Plastic bags: Ally or enemy?  

The Knight Center for Environmental Journalism recently taught an online environmental journalism to a group of university students in Peru. This is one of the stories produced during that effort. The program was funded by the U.S. Embassy in Lima.

By Luz Cachay Torres  

Brunswick is a city on the coastline of Georgia in the United States, and when I first arrived there, I couldn’t stop being shocked by the amount of plastic bags that they use.  

At first, I took my own bag whenever I went shopping, but as the days went by, I started to forget it. 

Seeing all the people grabbing them didn’t look so bad. I got to collect more bags in one week than I used to in an entire month back at home in Peru. 

This situation kept me thinking: Are plastic bags really that bad? 

By using them, are we silently killing nature? Am I a bad person if I don’t use a reusable bag?  

Plastic bags are not really a problem, and demonizing plastic won’t make us any better.  

Plastic, whether we want it or not, has been a huge help for our development as a society.  

I decided to point out the good things and not get carried away by my first impression. 

Becky Gravley, the sanitation contract supervisor in Brunswick, confirms that the city doesn’t have any law that regulates the use of plastic bags.  

Republic Services does provide garbage and solid waste collection and disposal, and provides recycling services, but recycling is not mandatory in the city.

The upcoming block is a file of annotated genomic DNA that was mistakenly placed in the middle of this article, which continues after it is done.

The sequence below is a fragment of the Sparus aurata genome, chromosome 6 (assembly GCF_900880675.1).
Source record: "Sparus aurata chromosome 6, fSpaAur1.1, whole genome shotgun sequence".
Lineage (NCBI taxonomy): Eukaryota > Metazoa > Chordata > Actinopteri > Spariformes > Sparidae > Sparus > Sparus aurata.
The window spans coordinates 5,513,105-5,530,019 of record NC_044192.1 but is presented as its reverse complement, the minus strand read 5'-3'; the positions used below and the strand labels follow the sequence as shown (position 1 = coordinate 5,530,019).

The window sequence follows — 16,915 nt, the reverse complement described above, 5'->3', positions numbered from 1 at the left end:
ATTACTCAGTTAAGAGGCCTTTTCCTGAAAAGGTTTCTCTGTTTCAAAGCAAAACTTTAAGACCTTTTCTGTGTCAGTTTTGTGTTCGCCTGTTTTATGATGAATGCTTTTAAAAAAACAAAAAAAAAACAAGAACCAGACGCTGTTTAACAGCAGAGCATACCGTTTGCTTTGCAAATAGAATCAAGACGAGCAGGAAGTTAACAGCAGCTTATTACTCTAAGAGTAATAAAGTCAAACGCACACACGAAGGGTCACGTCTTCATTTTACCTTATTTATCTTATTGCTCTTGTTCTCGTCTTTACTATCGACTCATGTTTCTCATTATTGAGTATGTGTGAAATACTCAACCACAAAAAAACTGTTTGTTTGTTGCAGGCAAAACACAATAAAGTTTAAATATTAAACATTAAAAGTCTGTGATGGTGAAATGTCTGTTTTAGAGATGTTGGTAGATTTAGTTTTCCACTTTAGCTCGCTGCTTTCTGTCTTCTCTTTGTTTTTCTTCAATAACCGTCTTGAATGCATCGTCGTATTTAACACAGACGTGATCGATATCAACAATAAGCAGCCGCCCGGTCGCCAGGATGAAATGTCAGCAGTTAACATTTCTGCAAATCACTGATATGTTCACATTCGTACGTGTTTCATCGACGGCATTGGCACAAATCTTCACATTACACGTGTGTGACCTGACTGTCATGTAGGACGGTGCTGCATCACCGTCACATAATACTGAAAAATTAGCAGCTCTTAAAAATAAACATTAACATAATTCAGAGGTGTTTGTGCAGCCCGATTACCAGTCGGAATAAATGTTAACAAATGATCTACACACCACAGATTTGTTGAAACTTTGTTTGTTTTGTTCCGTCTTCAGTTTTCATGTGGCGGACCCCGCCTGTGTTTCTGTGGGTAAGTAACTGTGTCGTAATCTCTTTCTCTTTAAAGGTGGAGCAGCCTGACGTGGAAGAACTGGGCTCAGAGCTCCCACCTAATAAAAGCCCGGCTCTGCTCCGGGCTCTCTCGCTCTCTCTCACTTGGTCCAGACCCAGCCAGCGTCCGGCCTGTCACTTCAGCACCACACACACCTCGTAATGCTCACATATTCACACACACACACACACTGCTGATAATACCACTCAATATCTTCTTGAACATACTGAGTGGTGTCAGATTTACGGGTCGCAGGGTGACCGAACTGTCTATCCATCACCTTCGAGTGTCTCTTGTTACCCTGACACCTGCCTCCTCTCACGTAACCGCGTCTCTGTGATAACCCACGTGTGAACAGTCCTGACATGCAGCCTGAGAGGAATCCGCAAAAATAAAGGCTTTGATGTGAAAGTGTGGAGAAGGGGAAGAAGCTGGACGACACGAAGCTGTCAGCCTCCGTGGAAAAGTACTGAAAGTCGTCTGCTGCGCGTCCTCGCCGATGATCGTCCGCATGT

Returning to plastic bags, there is still a debate on whether they should be banned or not. If they are used well, especially those given out in supermarkets, they are useful in everyday life.  

The real problem is the excess of them and the lack of management.  

Since 2019 in Peru, we have had a law that regulates the use of plastic bags and charges a fee on biodegradable bags that will increase over the coming years. This applies to businesses.  

The goal is to stop using plastic or biodegradable bags.  

Still, as a country we have a long way to go when it comes to plastic regulation. There’s no control over that law, and people who are not aware of the consequences of single-use plastic bags continue to use them, even opening a chance for informal plastic sellers.  

In the United States, only eight states have a law that regulates single-plastic use.  

In New Jersey, a law banning plastic bags enacted some weeks ago is causing some commotion.  

If a plastic bag ban were to be enacted, not only here but in any other state, it should be progressive, considering all factors.  

People’s habits can’t change from one day to another.  

We could change our point of view and think of the companies that produce plastic bags and ask why we center our attention just on the consumer and not on the provider.  

In the end it’s a choice.  

We can choose if we want to reduce our consumption of plastic bags or plastic in general or not, even more so if we are aware of the current situation. We can be a living example, spread the word, let people be aware of this and try to embrace these changes as part of our culture

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